Oct 6, 2011 — Philip Roth explores a fictional New Jersey polio epidemic in 1944, while humorist David Sedaris offers animal fables, Isabel Wilkerson looks at black America's Great Migration, Bill Bryson examines the history of private life and Adriana Trigiani channels her grandmothers' wisdom.
Jan 31, 2011 — The Bill and Melinda Gates foundation has released its annual letter, outlining goals for the coming year. What's on the list? Getting rid of polio, once and for all. Vaccines reduced the disease in the U.S. by 99 percent, but it still erupts in India, Pakistan, Afghanistan and Nigeria.
Oct 14, 2010 — Roth, who has been writing novels for more than a half-century, explains how he comes up with his ideas — and why he continues to write every day. In his latest work, Nemesis, he imagines a fictional polio outbreak set in his hometown of Newark, N.J., during the 1940s.
Oct 5, 2010 — In his new novel, Philip Roth sets a fictional yet plausible polio outbreak in his New Jersey hometown. Set in 1944, Nemesis describes the fear that plagued the country in the years before the vaccine was developed.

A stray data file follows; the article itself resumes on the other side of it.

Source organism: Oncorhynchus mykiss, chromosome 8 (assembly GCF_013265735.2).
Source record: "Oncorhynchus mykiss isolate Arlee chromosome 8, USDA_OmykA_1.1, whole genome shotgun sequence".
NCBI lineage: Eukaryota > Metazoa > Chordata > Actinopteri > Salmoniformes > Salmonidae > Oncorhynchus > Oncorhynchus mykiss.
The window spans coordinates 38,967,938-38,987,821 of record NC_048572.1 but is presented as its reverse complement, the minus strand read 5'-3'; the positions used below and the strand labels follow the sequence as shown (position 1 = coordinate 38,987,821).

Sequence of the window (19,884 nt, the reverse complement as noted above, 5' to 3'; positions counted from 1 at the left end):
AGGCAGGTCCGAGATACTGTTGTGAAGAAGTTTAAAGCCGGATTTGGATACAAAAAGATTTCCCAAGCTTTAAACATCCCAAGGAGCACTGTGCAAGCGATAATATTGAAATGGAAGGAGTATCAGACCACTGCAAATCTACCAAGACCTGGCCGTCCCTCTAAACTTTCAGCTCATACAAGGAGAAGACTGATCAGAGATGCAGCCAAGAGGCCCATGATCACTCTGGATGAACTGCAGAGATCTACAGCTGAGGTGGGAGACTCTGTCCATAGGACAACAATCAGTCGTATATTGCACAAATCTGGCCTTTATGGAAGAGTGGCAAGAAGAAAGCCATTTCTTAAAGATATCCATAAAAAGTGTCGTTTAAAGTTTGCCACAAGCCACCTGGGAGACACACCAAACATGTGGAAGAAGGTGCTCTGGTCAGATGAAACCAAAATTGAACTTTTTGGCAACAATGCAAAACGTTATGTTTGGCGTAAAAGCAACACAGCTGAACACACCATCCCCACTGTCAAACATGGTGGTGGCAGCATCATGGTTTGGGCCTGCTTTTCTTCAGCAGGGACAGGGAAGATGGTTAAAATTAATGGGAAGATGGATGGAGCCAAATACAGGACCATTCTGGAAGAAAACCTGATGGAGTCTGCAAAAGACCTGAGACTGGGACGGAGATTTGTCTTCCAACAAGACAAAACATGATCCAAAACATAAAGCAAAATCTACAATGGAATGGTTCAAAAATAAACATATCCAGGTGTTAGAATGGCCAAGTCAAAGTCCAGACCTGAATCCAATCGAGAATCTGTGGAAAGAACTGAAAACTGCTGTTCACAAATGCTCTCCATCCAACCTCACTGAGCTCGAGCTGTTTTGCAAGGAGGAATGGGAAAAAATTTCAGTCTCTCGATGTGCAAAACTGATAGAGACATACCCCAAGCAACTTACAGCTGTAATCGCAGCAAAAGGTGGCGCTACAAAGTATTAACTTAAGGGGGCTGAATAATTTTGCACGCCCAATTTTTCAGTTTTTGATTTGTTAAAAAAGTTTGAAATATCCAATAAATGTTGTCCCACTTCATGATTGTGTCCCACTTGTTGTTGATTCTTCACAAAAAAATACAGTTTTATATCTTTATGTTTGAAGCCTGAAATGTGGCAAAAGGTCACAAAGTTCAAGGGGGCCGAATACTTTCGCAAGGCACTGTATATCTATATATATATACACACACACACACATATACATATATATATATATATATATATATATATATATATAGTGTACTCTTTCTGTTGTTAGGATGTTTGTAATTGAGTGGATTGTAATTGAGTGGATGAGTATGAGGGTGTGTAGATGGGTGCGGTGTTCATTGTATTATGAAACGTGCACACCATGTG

Oct 4, 2010 — Two-dimensional characters and corny dialogue plague Roth's new novel about a 1944 polio epidemic in Newark, N.J. The Pulitzer Prize-winning author pulls off a gorgeous finale, but his latest work doesn't meet the high bar he set with American Pastoral.
Jun 24, 2007 — Susan Richards Shreve's memoir of a mischievous childhood summer at FDR's Georgia polio sanitarium unspools in a voice that reads wry, wistful and sometimes offbeat, says 'Fresh Air' critic Maureen Corrigan.
Jun 6, 2007 — Author Susan Richards Shreve talks about her memoir, Warm Springs: Traces of a Childhood at FDR's Polio Haven. Sent to Warm Springs as a child, Shreve recounts her stay at the Georgia resort redesigned by Franklin Delano Roosevelt for the care of polio patients.